I have been in a running funk since the ground froze.  I went out for a barefoot run on wet roads and froze. I tried going out in Vibram Five Fingers and my toes got cold pretty fast. This guy, who is known as the local crazy guy in his community was wimping out big time. This is the same problem I have encountered every Vermont winter – shoes or no shoes. I wimp out in the cold.

I joke with my friends that my training regiment is  Wii fit and treadmill, except it is not really a joke. I’m not gonna knock the training regiment too hard, after all I am doing something as opposed to sitting at my desk watching youtube athletes doing the things I want to be doing (Long-boarding looks pretty cool; it’s hypnotizing.) and I have done my fair share of that as well.

As I headed into another athletically unsatisfying weekend, my stepson pointed out to me a 5k event in Vergenes, Vt. The event was a fundraiser for a family whose four month old daughter has a rare kind of cancer. This family is active in the running community and the running community was coming together to support this family. Being in a funk, I told the boy that I just couldn’t do it. I was ready to blow it off that quickly, besides we had guests, they wouldn’t understand, and I…I can come up with a million excuses.

The day of the race, I saw a friend on facebook had posted that he was participating in the event. Seeing this, something shifted in me. I was going to do this even if I had to wear…gasp…dare I say it…running shoes. I haven’t worn running shoes in almost a year. I have put them on a couple of times to quickly go into a store, they just don’t work anymore; my feet have widened and they are not happy about being shoved into a tight box. Then my wife, the light of my life, the brain that fills in the empty space between my ears, suggested I wear wool socks. This hit me like a two by four across my fore head.

When I first heard of barefoot running a friend of mine had told me of this guy he used to race with who was known throughout the Connecticut running community, Charlie “Doc” Robbins. This guy didn’t invest in moisture wicking  high tech running garments, or shoes. He would wear a ripped pair of cotton shorts and bare feet, if it got cold Doc would run in a pair of socks (The New York Times also has an interesting article on him).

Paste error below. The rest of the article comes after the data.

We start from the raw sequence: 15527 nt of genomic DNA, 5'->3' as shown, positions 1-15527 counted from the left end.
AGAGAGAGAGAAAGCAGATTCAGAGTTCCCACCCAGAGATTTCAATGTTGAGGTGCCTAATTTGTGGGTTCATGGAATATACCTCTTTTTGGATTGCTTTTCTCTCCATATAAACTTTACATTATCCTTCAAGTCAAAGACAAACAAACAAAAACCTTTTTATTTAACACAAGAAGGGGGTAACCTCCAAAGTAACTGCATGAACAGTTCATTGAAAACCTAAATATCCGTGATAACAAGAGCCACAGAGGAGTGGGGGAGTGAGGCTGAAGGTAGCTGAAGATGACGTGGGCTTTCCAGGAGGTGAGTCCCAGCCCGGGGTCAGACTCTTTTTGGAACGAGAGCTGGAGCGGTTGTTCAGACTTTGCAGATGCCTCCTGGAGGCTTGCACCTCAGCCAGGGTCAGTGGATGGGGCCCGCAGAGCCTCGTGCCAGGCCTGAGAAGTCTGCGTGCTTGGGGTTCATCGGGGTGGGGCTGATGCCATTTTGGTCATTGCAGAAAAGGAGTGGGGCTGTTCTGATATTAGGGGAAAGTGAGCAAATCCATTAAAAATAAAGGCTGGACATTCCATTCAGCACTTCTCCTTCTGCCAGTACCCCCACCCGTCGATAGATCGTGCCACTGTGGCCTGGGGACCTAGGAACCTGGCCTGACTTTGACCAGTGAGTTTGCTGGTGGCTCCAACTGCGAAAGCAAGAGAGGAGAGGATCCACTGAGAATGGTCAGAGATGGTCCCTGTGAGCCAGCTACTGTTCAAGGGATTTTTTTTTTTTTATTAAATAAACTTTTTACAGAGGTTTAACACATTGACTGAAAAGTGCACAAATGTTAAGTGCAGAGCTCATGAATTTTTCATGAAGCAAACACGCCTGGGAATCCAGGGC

After I was assaulted by this revelation, I realized I was going to be able to run this event on my terms – barefoot. I scrambled to gather my gear, while I explained myself to our guests (who when hearing donated to the cause).

A quick aside, I was given a Flip video camera for the holidays, so I grabbed that as part of my gear to document the event. I love the camera. It’s easy to use, but the editing  program that comes with it is overly simplistic and there are not many editors that seem to work or work well with the MP4 format.

Doing this event was great. I am often surprised at how many people know me or know of my running antics. I am happy to talk up running barefoot style (my brand of kung fu). It certainly showed me I am more resilient in the cold (and in life) than I think. Many people told me they found me inspiring, and I get it. I get inspired myself.

If you at all feel moved to help this family out you can send donations to:

Kim Palmer
42 East Street
Vergennes Vt 05491

Make checks payable to:

Vergennes Congregational Church

Getting involved

Girls on the Run

I just listened to a podcast featuring a program called Girls on the Run. This is a nonprofit organization that encourages preteen girls to develop self-respect and healthy lifestyles through running.

From my understanding, this program brings young girls together through regular gatherings and works on building self esteem and fitness. Eventually theses classes culminate into the girls participating in a 5k that emphasizes unity as opposed to competition.

Girls on the Run’s mission: To educate and prepare girls for a life time of self-respect and healthy living.

This is a fantastic program. I know kids who have participated and have really enjoyed the process. On the podcast there was a 9 year old girl who sounded so strong in who she was; she attributed her strength to this program.

So if you have elementry to middle school aged girls in your life, I highly recomend getting involved.

Here is the website:

Barefoot Observations

Objects Embeded

I have had two things embed in my feet. One was a piece of glass…erm…in my kitchen. I missed it cleaning up shards from one of the kids broken glasses from the night before. I thought it ironic the real danger was at home and not on the street. The other was a splinter of some sort. Took it right in the arch and was far enough away from any place to have the tools to remove it. Every step was a stinging reminder there was a splinter in my arch. I finally sat down and got creative, using a rock with a pointy edge to remove it. There was a wierd sense of primal accomplishment in dealing with that issue. Totally caveman! I ran home and washed my foot well. No problems since.

Incidentally the splinter incident also happened away from the road. It was on a walkway leading to a high school track.